It is important to keep in mind who is talking to you when asking for advice online. I keep seeing people post simple questions like "what is the best laser to get" with little or no context given, and others respond in kind with little or no context as well. This can lead to bad advice, so be aware of it.
For example that person that tells you not to waist your time on anything short of a $10,000 100w laser is not wrong, but only if your needs are there needs. If you are running a small business with the laser running 8 hours a day 5 days a week and you rely on it for your income then for sure that 100w laser is a better buy than a much cheaper $200 5w laser diode. Your $10,000 machine represents 16 weeks of labor at $15 an hour but if productivity was even just 4x faster for the 20x increase in power then you should be able to make that up within a year.
On the other extreme if you are not planning on making any money at all and this is strictly a hobby then your time may not be worth nearly as much to you as the money you have to put into the hobby. In that case going with a $200 machine is a much better investment.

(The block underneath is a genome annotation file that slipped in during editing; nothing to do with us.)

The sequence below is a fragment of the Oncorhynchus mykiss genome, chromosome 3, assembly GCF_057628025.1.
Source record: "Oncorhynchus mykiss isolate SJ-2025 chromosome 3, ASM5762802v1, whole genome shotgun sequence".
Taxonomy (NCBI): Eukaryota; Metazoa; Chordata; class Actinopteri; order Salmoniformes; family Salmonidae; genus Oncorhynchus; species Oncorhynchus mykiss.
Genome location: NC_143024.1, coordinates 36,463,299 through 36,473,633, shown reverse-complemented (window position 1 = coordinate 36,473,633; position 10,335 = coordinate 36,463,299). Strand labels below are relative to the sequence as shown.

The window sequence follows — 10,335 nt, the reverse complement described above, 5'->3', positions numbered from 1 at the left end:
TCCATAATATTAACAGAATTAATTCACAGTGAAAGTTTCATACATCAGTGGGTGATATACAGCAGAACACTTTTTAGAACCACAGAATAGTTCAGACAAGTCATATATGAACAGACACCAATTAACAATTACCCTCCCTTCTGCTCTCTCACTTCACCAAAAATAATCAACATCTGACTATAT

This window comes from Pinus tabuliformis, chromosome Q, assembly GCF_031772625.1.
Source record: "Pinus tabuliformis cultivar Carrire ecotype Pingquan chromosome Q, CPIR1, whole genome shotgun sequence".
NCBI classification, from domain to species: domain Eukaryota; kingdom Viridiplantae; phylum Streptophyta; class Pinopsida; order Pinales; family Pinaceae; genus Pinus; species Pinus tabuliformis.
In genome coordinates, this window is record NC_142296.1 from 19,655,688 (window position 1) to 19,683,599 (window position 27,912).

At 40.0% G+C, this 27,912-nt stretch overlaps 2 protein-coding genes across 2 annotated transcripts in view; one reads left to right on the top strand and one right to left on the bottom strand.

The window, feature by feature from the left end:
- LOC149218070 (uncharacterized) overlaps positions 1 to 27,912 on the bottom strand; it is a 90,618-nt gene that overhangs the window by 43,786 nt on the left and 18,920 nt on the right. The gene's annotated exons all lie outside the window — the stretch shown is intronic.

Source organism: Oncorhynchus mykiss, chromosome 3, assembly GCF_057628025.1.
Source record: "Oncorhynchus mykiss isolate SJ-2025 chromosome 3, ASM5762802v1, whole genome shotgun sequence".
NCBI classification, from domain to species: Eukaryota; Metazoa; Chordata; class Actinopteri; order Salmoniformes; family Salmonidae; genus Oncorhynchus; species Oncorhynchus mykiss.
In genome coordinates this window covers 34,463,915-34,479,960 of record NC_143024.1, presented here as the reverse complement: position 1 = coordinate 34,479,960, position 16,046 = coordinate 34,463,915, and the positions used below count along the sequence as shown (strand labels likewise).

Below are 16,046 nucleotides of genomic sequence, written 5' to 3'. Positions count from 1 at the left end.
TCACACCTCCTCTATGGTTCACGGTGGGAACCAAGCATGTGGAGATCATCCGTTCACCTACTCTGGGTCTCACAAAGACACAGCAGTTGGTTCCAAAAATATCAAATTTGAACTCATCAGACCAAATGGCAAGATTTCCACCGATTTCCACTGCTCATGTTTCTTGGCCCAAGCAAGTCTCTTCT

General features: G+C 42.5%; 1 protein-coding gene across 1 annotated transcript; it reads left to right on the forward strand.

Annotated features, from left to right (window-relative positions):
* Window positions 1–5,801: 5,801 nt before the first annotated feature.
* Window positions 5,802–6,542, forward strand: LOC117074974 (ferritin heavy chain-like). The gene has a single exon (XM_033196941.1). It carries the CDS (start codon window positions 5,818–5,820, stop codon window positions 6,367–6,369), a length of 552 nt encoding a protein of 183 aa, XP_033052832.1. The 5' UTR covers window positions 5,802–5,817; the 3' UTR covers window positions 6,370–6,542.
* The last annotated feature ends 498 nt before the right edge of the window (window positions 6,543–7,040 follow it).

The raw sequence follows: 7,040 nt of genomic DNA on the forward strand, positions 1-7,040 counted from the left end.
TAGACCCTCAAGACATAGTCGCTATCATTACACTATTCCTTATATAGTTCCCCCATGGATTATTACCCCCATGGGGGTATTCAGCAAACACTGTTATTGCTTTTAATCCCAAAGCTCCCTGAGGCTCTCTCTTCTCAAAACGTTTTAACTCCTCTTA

The point is that you should not ask simple open ended questions online and hope to get an answer that applies to your situation. And on the other end you should not give simple answers without stating your assumptions or needs. You need lots of info to make an informed decision.
This of course applies to all things in life, not just lasers or CNC's in general. if your choosing a career from a few lines of text online, or making any other large decision without at least taking context into account then you are probably making a mistake.